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What Obama’s Indonesia Trip Revealed About His Post-Presidency
Image Credit: White House Photo

What Obama’s Indonesia Trip Revealed About His Post-Presidency

 
 

Most of the headlines emerging following U.S. President Barack Obama’s much-anticipated keynote address at the 4th Congress of the Indonesian Diaspora last week in Jakarta – his first in Asia since leaving office – naturally focused on his remarks that concerned Indonesia more specifically. But though Obama’s speech certainly included issues related to Indonesia in particular, it also had a broader message about addressing the challenges brought about by globalization and technological change that he has sought to spread in his post-presidency so far.

Like many of his other speeches, Obama’s address at the conference – a biennial event established and led by the Indonesian Diaspora Global Network chairman and former U.S. Ambassador to Indonesia Dino Patti Djalal – was wide-ranging. And unsurprisingly, it included a lot of references to Indonesia, where he had briefly grown up with his family from 1967 to 1971 and had returned on a ten-day holiday with his wife and daughters on this trip. Indeed, at various points, Obama broke into Bahasa Indonesia, repeatedly producing large rounds of applause among the audience.

Much of the media coverage of Obama’s speech centered on his statements about Indonesian moderation and tolerance, which was no surprise considering the lingering concerns on this score following the Jakarta gubernatorial elections held in May (See: “Is Political Islam Really on the Rise in Indonesia?”). And, to be sure, Obama did dwell on the country’s tolerance, pluralism, and religious diversity – noting the country’s constitution, religious monuments, and even the tolerant views of his own Indonesian stepfather – even as he warned that this reputation ought not to be taken for granted. Obama’s meeting with Jakarta’s governor-elect Anies Baswedan – who had tarnished his reputation as a progressive, pluralist candidate by courting radical voices to garner conservative votes during his victory in the May election – was also scrutinized (See: “The Trouble With Indonesia’s Ahok Test“).

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Yet it is also worth emphasizing that the main point of Obama’s speech was a much broader one that he has repeated often during his post-presidency thus far: that we ought to acknowledge both the opportunities as well as the challenges that globalization and technological change can bring to various groups in society, whether it be rising inequality, job losses due to automation, or rising polarization and fracturing of the media environment that can disincentivize young people from getting involved in politics.

This theme is by no means new. It is one that Obama and his administration had begun to address towards the end of his presidency when the rise of populism began to take hold – whether it be his farewell address to the United Nations last September or its “Future of Artificial Intelligence Initiative” that examined, among other things, the impact of AI on the U.S. economy and jobs. And it is one that he has continued to harp on in his post-presidency.

In a speech at the Montreal Chamber of Commerce back in June and in remarks after receiving the Profile in Courage Award at the John F. Kennedy Presidential Library and Museum in Boston in May, Obama acknowledged that during times of disruption, some may be tempted to revert to isolationism and nationalism and call for the reduction of the rights of others or a retreat to within borders or tribe. And speaking at a global food and innovation summit in Milan in May, Obama urged the audience to pay attention to – from automation to inequality – lest there by backlash and resistance by those who feel left behind.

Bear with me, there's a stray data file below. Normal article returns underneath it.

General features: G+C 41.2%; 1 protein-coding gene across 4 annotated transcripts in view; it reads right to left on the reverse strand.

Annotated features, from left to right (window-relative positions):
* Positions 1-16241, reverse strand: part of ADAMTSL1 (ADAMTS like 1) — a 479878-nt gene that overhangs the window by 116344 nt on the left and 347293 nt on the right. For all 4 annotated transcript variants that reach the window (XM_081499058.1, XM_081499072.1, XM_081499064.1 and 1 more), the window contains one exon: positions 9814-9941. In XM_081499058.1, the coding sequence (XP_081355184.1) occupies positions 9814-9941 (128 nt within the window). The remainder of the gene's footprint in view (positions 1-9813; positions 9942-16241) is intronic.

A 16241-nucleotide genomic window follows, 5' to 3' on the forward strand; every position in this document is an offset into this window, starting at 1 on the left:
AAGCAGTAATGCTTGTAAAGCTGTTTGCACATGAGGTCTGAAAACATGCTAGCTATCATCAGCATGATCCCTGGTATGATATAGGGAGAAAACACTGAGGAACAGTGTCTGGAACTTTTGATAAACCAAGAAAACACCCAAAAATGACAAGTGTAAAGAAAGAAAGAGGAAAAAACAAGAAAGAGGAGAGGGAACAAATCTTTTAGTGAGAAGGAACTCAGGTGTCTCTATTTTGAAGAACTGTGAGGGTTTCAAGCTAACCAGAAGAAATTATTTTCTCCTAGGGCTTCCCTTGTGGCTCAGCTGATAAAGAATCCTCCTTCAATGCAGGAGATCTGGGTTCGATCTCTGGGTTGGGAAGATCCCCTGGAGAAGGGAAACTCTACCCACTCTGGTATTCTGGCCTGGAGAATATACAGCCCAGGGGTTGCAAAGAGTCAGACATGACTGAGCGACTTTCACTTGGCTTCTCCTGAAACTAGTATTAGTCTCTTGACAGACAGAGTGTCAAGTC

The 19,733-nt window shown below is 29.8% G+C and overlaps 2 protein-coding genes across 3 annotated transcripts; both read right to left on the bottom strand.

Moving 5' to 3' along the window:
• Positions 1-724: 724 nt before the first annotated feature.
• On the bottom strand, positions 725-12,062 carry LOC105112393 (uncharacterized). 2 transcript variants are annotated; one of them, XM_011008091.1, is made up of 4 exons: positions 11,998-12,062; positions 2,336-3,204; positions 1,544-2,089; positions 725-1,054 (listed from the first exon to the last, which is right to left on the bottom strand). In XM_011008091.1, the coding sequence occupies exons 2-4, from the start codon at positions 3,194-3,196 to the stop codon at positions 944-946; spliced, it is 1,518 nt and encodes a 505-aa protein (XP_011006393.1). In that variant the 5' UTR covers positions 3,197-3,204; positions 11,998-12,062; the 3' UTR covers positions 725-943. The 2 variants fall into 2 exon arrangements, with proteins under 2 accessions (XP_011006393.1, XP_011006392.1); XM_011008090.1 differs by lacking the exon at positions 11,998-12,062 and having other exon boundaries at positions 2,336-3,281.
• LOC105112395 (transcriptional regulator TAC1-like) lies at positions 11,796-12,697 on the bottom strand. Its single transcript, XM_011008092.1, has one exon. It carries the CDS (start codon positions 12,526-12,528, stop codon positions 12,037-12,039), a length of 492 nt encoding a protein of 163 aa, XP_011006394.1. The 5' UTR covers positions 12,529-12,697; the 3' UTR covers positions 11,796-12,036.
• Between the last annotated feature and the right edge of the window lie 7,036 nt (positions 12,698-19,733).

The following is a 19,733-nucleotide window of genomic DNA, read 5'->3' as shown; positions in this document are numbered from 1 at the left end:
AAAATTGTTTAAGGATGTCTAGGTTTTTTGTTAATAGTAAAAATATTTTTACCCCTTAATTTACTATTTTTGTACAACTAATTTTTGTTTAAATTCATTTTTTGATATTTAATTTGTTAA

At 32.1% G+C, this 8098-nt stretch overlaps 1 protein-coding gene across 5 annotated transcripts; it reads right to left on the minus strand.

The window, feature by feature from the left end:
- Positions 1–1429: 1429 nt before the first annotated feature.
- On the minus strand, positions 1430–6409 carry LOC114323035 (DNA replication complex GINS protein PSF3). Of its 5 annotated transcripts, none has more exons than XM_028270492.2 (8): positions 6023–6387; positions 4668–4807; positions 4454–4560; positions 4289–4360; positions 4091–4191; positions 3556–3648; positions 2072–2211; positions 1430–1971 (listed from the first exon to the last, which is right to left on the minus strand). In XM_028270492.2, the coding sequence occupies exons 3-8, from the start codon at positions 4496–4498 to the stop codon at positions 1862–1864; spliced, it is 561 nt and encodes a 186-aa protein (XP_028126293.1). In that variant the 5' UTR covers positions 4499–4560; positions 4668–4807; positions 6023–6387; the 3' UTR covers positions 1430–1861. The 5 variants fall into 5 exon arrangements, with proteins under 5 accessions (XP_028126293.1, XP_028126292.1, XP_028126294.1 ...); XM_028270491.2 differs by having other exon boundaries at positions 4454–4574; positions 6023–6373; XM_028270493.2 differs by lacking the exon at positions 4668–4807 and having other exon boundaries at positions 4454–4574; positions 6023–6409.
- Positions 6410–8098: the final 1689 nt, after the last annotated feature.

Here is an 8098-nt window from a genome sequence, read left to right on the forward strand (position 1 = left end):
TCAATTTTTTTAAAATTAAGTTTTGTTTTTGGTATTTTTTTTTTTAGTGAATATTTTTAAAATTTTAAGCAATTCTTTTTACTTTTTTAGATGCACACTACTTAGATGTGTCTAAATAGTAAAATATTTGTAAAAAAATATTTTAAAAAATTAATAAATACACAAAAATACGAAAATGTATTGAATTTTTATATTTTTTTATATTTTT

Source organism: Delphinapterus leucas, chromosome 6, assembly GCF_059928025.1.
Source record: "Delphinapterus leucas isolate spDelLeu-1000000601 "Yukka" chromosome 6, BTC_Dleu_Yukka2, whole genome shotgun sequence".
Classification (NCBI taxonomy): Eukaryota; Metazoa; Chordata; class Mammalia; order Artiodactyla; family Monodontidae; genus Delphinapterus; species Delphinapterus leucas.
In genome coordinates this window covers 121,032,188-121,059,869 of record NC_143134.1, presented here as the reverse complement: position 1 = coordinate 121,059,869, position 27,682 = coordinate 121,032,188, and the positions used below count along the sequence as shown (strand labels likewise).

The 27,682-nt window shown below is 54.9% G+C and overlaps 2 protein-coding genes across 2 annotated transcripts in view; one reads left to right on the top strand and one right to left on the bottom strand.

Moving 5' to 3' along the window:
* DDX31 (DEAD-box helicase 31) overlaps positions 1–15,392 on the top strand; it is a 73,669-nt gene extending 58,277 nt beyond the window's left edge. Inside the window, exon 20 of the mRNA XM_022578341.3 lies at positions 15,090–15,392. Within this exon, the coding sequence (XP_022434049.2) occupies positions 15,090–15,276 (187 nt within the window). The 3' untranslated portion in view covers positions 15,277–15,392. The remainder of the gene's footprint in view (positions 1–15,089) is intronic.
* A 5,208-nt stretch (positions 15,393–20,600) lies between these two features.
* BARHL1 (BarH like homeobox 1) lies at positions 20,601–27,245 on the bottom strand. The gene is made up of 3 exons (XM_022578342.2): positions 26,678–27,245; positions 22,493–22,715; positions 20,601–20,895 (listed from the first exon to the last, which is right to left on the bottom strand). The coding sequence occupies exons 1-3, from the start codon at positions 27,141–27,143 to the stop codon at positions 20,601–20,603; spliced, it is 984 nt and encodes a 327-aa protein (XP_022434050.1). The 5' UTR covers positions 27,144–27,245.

Obama has also been attentive to the effects of globalization and technological change on the youth and their civic engagement. For instance, during a session with young leaders at the University of Chicago in late April, his first public remarks since leaving the presidency, Obama said that one of his concerns was how to break down barriers that would prevent the youth from participating in politics. The conversation that he had with the young leaders on stage touched on several of these, be it rising polarization or media fragmentation.

This broader theme no doubt played out during Obama’s Indonesia speech as well. Indeed, he framed his speech around the fact that the world was at a “crossroads,” with countries like Indonesia enjoying greater prosperity from increasing globalization and technological advancement but also challenges. And rather than just praise Indonesia unconditionally, he made it clear that values like tolerance needed to be cultivated and nurtured, including among the youth, and that the “fight for those values against those who promote intolerance” was an “important part of Indonesia’s future.”

And apart from delivering the address and meeting a number of officials during his visit to Indonesia — including President Joko “Jokowi” Widodo — Obama also hosted a small roundtable with young Indonesian leaders as he has looked to do in other international visits including in Germany back in May. These events are part of his ongoing work to develop the Obama Foundation which he intends to serve as a way to develop the next generation of active citizens and emerging young leaders.

As Obama continues on his engagements in his post-presidency, we are likely to continue to see him deliver speeches and attend events similar to those in Indonesia. Though these will naturally be customized for the countries he visits, it is important to keep the broader message he has been trying to convey in mind.

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